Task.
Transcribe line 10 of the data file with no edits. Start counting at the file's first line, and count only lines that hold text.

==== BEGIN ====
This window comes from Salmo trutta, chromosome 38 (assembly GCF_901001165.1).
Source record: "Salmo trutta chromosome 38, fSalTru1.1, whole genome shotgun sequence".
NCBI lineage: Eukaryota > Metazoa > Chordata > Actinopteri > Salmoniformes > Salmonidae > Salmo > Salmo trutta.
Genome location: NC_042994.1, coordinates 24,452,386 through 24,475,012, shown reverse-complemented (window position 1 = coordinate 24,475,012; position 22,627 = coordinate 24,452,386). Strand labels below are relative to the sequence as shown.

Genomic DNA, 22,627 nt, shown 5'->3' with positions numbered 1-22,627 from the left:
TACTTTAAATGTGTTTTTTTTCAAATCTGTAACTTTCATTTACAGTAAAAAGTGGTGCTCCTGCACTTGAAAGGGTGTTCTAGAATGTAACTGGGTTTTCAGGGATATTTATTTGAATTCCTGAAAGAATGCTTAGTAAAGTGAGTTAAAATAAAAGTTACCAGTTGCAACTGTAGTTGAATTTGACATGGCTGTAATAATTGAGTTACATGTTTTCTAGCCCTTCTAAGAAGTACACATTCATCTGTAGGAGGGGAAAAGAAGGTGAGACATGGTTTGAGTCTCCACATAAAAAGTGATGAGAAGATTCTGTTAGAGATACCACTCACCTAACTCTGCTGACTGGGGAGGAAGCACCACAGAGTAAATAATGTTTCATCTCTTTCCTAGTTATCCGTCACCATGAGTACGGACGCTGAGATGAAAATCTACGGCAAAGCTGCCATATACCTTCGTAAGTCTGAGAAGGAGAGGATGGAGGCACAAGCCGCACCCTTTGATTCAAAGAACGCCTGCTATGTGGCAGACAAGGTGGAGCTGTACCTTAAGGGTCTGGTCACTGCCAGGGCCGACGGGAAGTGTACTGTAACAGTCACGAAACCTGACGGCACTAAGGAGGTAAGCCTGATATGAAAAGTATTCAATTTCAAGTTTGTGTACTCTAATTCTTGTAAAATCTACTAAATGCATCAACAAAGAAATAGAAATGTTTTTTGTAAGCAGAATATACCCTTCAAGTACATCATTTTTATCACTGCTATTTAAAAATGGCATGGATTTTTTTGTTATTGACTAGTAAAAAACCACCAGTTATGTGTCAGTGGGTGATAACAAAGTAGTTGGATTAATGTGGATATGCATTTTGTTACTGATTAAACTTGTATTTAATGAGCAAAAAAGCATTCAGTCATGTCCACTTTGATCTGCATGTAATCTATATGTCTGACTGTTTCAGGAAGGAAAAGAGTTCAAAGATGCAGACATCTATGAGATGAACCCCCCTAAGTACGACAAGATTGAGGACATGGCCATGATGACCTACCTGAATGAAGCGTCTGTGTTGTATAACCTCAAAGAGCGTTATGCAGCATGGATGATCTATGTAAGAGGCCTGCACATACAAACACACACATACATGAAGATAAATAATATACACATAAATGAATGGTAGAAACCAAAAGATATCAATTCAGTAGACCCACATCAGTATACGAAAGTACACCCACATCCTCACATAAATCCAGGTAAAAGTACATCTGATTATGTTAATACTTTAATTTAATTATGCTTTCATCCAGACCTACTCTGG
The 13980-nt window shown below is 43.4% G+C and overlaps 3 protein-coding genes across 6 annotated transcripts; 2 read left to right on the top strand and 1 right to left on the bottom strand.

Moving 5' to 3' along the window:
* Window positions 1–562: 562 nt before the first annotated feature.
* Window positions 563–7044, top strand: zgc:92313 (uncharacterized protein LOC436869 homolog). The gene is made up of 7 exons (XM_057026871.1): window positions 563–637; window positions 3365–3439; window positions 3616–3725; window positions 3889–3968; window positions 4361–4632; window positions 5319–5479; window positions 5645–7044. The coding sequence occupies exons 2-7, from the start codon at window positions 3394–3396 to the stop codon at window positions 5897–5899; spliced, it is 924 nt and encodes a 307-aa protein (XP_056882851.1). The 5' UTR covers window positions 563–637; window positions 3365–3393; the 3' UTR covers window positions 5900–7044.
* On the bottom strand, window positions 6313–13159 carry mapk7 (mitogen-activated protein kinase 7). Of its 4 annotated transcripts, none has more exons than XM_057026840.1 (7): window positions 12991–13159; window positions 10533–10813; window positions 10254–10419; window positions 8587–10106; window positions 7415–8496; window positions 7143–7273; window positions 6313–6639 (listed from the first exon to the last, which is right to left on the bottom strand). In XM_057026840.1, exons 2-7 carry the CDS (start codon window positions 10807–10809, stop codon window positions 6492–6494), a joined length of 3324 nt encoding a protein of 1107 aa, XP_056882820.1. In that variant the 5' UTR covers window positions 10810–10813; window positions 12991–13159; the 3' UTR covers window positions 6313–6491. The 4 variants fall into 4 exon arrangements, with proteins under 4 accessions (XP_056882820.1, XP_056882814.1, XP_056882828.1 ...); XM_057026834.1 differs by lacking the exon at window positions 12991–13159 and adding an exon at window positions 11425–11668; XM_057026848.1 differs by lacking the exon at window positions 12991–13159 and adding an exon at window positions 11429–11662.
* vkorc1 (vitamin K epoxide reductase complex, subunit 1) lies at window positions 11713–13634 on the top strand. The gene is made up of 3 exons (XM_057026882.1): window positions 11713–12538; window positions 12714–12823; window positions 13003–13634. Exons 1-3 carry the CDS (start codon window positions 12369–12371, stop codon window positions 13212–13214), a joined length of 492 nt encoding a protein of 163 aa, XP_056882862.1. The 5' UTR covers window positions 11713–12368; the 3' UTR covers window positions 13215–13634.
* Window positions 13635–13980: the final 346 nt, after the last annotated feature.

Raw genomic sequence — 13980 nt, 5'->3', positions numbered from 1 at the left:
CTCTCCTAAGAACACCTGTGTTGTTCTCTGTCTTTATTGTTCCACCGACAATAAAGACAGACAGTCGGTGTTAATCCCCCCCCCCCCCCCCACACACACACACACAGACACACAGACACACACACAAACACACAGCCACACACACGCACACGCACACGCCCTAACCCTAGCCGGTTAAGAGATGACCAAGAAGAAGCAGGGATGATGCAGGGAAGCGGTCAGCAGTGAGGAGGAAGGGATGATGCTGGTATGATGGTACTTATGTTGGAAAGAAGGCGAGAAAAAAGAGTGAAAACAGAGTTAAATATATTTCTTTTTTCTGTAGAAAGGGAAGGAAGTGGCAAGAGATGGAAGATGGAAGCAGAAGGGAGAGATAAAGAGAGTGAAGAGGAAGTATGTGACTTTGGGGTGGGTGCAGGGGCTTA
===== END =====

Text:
* Window positions 563–7044, top strand: zgc:92313 (uncharacterized protein LOC436869 homolog). The gene is made up of 7 exons (XM_057026871.1): window positions 563–637; window positions 3365–3439; window positions 3616–3725; window positions 3889–3968; window positions 4361–4632; window positions 5319–5479; window positions 5645–7044. The coding sequence occupies exons 2-7, from the start codon at window positions 3394–3396 to the stop codon at window positions 5897–5899; spliced, it is 924 nt and encodes a 307-aa protein (XP_056882851.1). The 5' UTR covers window positions 563–637; window positions 3365–3393; the 3' UTR covers window positions 5900–7044.